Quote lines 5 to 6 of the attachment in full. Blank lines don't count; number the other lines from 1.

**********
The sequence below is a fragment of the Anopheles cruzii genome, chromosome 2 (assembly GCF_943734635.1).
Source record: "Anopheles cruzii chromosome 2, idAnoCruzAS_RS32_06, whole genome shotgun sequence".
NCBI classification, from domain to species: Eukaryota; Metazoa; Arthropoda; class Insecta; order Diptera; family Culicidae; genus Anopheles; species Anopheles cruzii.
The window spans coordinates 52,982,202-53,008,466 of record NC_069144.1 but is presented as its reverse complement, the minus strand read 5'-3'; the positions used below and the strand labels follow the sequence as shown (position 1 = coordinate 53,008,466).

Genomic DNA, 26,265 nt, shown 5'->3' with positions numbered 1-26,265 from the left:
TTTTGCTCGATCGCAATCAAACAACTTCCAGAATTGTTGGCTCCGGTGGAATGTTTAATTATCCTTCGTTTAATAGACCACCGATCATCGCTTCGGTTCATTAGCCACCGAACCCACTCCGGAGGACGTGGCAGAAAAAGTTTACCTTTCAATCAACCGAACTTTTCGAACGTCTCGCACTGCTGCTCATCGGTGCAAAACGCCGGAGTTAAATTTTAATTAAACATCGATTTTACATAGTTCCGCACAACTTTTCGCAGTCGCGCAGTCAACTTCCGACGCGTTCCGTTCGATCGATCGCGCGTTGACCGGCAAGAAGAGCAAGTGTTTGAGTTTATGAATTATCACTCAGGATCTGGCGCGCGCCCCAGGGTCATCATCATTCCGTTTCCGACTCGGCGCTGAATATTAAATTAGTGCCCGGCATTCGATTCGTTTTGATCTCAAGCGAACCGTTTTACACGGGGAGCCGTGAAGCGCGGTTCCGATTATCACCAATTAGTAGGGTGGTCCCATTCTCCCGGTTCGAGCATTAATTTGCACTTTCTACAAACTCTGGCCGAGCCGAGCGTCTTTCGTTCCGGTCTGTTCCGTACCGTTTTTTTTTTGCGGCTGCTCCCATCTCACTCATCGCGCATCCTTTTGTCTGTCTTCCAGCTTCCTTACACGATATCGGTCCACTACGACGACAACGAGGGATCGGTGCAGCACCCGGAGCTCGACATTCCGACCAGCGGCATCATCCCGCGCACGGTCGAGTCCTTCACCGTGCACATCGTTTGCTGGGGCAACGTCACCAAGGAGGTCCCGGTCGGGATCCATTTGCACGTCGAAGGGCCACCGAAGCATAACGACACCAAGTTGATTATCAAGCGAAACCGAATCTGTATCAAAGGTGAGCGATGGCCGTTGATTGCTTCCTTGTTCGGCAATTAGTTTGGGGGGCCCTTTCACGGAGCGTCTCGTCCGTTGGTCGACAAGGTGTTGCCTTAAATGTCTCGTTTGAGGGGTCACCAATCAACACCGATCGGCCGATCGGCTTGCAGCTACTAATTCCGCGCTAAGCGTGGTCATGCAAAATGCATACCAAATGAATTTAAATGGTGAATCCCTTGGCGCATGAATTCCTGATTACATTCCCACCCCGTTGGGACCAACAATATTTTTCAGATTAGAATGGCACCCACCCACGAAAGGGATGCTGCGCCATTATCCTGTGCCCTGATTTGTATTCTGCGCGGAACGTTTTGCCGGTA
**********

Genomic DNA, 26,265 nt, shown 5'->3' with positions numbered 1-26,265 from the left:
TTTTGCTCGATCGCAATCAAACAACTTCCAGAATTGTTGGCTCCGGTGGAATGTTTAATTATCCTTCGTTTAATAGACCACCGATCATCGCTTCGGTTCATTAGCCACCGAACCCACTCCGGAGGACGTGGCAGAAAAAGTTTACCTTTCAATCAACCGAACTTTTCGAACGTCTCGCACTGCTGCTCATCGGTGCAAAACGCCGGAGTTAAATTTTAATTAAACATCGATTTTACATAGTTCCGCACAACTTTTCGCAGTCGCGCAGTCAACTTCCGACGCGTTCCGTTCGATCGATCGCGCGTTGACCGGCAAGAAGAGCAAGTGTTTGAGTTTATGAATTATCACTCAGGATCTGGCGCGCGCCCCAGGGTCATCATCATTCCGTTTCCGACTCGGCGCTGAATATTAAATTAGTGCCCGGCATTCGATTCGTTTTGATCTCAAGCGAACCGTTTTACACGGGGAGCCGTGAAGCGCGGTTCCGATTATCACCAATTAGTAGGGTGGTCCCATTCTCCCGGTTCGAGCATTAATTTGCACTTTCTACAAACTCTGGCCGAGCCGAGCGTCTTTCGTTCCGGTCTGTTCCGTACCGTTTTTTTTTTGCGGCTGCTCCCATCTCACTCATCGCGCATCCTTTTGTCTGTCTTCCAGCTTCCTTACACGATATCGGTCCACTACGACGACAACGAGGGATCGGTGCAGCACCCGGAGCTCGACATTCCGACCAGCGGCATCATCCCGCGCACGGTCGAGTCCTTCACCGTGCACATCGTTTGCTGGGGCAACGTCACCAAGGAGGTCCCGGTCGGGATCCATTTGCACGTCGAAGGGCCACCGAAGCATAACGACACCAAGTTGATTATCAAGCGAAACCGAATCTGTATCAAAGGTGAGCGATGGCCGTTGATTGCTTCCTTGTTCGGCAATTAGTTTGGGGGGCCCTTTCACGGAGCGTCTCGTCCGTTGGTCGACAAGGTGTTGCCTTAAATGTCTCGTTTGAGGGGTCACCAATCAACACCGATCGGCCGATCGGCTTGCAGCTACTAATTCCGCGCTAAGCGTGGTCATGCAAAATGCATACCAAATGAATTTAAATGGTGAATCCCTTGGCGCATGAATTCCTGATTACATTCCCACCCCGTTGGGACCAACAATATTTTTCAGATTAGAATGGCACCCACCCACGAAAGGGATGCTGCGCCATTATCCTGTGCCCTGATTTGTATTCTGCGCGGAACGTTTTGCCGGTA